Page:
"Ah, I can hear you're used to big-city anonymity," Deidre laughed. "You try to get a prescription for contraception in a two-bit town where the only doctor is your uncle and the only pharmacist is his brother!"
Having been in excellent health so far, I hadn't noticed the surnames of said professional gentlemen, but I got the implication at once. "Ouch, yeah, I see. But isn't there a student clinic at your Uni? There was at the one I went to."
"Oh, there is," Deidre agreed, "but they tend to inform your home-GP so the prescription is on file. I couldn't have that. Besides, condoms protect you against more than merely pregnancy."
Too true. A pity she didn't think of that all those years later, but I'm getting ahead of myself again.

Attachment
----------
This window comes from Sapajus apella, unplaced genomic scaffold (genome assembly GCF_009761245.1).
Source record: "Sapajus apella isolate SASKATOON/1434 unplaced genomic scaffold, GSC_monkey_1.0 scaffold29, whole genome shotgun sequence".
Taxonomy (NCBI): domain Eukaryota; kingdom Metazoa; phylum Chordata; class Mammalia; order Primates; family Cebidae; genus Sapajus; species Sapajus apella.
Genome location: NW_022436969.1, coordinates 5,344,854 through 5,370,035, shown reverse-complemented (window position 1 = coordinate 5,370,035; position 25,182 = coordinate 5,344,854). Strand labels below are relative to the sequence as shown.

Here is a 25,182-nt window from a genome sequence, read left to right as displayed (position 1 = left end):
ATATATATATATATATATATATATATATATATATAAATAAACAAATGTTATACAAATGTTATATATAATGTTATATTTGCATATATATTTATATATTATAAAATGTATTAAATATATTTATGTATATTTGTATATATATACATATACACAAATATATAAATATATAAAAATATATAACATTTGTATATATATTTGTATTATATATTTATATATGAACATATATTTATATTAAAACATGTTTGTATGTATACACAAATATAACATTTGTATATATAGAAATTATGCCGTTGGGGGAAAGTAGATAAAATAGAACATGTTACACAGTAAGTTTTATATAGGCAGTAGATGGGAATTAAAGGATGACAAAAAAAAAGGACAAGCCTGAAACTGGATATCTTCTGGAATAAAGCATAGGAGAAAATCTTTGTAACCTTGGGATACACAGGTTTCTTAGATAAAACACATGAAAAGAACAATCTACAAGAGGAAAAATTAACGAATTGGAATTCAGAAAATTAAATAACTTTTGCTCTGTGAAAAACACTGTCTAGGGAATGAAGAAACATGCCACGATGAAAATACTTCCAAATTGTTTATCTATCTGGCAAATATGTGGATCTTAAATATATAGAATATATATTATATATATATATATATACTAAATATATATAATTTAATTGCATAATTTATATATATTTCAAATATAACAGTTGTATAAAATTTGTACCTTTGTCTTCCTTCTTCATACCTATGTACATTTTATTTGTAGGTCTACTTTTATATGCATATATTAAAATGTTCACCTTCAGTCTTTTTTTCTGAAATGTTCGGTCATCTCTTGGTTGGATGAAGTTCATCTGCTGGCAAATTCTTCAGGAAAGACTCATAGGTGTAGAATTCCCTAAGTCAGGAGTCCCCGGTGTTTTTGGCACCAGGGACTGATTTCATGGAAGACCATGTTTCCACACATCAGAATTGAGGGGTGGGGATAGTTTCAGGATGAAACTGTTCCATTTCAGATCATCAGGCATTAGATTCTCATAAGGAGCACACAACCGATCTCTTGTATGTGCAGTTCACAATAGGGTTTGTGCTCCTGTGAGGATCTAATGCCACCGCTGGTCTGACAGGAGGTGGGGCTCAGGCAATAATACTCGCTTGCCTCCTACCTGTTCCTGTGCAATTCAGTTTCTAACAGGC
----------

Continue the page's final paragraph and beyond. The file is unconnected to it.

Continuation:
During the entire Q-and-A session, we'd been sitting very closely together. When we ran out of immediately urgent things to ask each other about, we started making out. Before long I had a naked Deidre sprawled over the sofa. God, she was a sight and a half – I couldn't believe my luck! My own clothing was by then reduced to a pair of grotesquely tented underwear. Deidre was tugging at them, but I stopped her by saying "Wait a mo. There's something I've got to get first".
"Silly boy," Deidre laughed, evidently misunderstanding me. "No point in shutting the barn door after the horse has bolted!"
"Oh I know that," I replied. "It's something else."
I dashed to the bedroom, picked up yesterday's purchase and returned to the living room, kneeling in front of the sofa. "Deidre Travis, my sweet companion and mother of my children to be. Will you marry me?"